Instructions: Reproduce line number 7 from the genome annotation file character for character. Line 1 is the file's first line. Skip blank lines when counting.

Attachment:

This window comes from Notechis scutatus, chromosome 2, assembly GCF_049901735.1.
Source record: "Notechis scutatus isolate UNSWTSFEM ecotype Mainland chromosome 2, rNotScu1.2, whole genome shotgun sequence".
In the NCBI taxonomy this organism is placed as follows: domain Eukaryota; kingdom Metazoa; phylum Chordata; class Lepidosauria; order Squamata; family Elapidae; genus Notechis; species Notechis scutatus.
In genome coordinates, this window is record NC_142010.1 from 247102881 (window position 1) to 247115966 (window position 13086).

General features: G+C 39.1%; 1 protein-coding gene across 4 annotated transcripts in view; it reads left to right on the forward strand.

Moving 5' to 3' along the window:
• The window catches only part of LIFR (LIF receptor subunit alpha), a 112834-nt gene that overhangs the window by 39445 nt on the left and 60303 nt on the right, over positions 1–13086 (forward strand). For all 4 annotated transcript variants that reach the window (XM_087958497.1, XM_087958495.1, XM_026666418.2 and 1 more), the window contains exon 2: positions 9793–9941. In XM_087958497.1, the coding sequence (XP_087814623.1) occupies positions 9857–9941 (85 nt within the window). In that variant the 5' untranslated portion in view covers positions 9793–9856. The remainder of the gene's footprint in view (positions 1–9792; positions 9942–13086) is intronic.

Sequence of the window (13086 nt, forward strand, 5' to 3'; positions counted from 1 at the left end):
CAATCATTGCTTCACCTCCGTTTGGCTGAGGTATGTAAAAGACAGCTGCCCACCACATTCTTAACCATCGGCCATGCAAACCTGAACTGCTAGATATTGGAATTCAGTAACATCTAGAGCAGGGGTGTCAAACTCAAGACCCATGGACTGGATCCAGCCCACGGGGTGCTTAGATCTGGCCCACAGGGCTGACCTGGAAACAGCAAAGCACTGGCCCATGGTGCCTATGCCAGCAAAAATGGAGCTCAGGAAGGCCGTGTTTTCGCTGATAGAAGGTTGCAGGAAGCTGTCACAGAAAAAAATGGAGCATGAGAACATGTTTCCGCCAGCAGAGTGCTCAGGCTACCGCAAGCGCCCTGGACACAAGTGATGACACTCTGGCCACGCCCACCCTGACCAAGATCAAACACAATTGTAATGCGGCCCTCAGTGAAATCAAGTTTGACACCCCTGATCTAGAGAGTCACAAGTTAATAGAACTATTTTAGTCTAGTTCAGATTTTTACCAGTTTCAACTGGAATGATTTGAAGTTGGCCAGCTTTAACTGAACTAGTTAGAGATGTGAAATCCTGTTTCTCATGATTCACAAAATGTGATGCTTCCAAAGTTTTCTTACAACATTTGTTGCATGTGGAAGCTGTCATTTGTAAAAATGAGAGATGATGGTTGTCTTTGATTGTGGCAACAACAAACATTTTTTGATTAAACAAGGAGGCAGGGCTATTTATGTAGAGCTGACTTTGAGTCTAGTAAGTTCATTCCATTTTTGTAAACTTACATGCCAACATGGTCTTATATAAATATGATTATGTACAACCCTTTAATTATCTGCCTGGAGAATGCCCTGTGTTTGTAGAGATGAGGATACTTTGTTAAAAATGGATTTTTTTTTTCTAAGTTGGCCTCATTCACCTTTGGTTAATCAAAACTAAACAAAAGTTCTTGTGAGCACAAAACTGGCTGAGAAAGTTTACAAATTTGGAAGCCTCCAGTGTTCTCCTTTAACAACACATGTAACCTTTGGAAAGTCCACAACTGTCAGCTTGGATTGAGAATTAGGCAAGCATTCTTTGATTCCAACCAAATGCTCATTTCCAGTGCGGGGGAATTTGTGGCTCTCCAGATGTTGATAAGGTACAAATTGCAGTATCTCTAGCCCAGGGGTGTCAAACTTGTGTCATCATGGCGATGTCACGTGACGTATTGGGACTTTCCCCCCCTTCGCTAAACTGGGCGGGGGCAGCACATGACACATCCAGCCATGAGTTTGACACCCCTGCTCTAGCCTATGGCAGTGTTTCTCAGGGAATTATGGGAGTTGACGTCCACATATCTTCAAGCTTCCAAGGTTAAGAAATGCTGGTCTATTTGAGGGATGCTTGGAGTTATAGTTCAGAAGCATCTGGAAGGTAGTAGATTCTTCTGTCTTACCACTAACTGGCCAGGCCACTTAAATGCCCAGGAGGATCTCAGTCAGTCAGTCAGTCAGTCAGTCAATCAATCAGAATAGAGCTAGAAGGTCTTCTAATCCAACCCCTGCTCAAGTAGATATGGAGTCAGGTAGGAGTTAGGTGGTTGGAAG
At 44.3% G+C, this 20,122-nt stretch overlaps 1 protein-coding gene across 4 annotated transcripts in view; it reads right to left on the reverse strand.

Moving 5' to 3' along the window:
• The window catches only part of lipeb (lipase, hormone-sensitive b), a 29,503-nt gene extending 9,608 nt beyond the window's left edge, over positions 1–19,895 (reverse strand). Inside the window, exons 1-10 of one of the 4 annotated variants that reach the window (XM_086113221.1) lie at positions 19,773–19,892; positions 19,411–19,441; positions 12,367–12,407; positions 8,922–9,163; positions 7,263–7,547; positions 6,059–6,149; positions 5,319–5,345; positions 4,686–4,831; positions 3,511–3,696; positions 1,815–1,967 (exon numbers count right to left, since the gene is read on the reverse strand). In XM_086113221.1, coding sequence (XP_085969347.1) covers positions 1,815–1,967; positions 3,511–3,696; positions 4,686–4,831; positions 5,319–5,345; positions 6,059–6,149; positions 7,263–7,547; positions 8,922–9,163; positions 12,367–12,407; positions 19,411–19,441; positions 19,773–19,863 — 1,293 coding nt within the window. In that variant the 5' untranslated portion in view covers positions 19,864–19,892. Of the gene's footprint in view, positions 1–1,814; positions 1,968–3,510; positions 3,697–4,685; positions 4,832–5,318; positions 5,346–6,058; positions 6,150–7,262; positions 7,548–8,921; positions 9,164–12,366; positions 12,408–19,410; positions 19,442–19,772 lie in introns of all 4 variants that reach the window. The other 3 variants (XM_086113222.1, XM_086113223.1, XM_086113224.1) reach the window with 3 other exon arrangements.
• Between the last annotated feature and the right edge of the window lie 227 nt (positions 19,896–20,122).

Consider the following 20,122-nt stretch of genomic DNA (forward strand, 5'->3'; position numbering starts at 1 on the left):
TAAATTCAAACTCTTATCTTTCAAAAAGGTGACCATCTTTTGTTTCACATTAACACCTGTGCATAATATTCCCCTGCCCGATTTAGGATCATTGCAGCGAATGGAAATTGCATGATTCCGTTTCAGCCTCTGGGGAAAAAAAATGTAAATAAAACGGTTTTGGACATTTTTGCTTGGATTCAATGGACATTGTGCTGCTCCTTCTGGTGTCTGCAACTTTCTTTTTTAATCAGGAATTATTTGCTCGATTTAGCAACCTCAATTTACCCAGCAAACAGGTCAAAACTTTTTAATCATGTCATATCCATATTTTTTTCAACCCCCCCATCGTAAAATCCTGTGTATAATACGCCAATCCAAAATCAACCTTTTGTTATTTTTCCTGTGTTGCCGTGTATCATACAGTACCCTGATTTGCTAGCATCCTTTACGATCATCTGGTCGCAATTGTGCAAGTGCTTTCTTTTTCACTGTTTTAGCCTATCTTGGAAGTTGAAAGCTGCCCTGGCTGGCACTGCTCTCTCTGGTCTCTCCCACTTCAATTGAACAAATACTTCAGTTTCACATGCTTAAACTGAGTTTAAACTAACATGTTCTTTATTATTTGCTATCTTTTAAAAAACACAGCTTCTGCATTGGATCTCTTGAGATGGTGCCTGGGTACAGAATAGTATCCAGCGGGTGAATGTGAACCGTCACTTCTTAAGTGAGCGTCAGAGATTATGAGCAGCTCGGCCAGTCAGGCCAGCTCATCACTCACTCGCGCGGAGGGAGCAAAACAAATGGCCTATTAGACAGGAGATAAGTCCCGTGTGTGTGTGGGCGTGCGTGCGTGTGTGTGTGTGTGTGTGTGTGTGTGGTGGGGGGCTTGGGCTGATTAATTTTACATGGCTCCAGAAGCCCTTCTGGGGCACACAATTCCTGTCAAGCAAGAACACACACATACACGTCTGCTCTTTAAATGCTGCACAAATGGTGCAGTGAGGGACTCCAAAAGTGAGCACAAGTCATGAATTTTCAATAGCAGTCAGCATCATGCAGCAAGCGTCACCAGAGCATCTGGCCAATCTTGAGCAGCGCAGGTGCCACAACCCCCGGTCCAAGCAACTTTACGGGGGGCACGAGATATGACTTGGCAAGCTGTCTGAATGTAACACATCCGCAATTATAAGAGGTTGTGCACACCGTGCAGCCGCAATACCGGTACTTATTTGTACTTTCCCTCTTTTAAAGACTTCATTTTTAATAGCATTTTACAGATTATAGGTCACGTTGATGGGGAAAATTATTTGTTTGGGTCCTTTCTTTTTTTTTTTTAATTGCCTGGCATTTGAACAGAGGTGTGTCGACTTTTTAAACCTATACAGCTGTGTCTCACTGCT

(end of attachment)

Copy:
• The window catches only part of LIFR (LIF receptor subunit alpha), a 112834-nt gene that overhangs the window by 39445 nt on the left and 60303 nt on the right, over positions 1–13086 (forward strand). For all 4 annotated transcript variants that reach the window (XM_087958497.1, XM_087958495.1, XM_026666418.2 and 1 more), the window contains exon 2: positions 9793–9941. In XM_087958497.1, the coding sequence (XP_087814623.1) occupies positions 9857–9941 (85 nt within the window). In that variant the 5' untranslated portion in view covers positions 9793–9856. The remainder of the gene's footprint in view (positions 1–9792; positions 9942–13086) is intronic.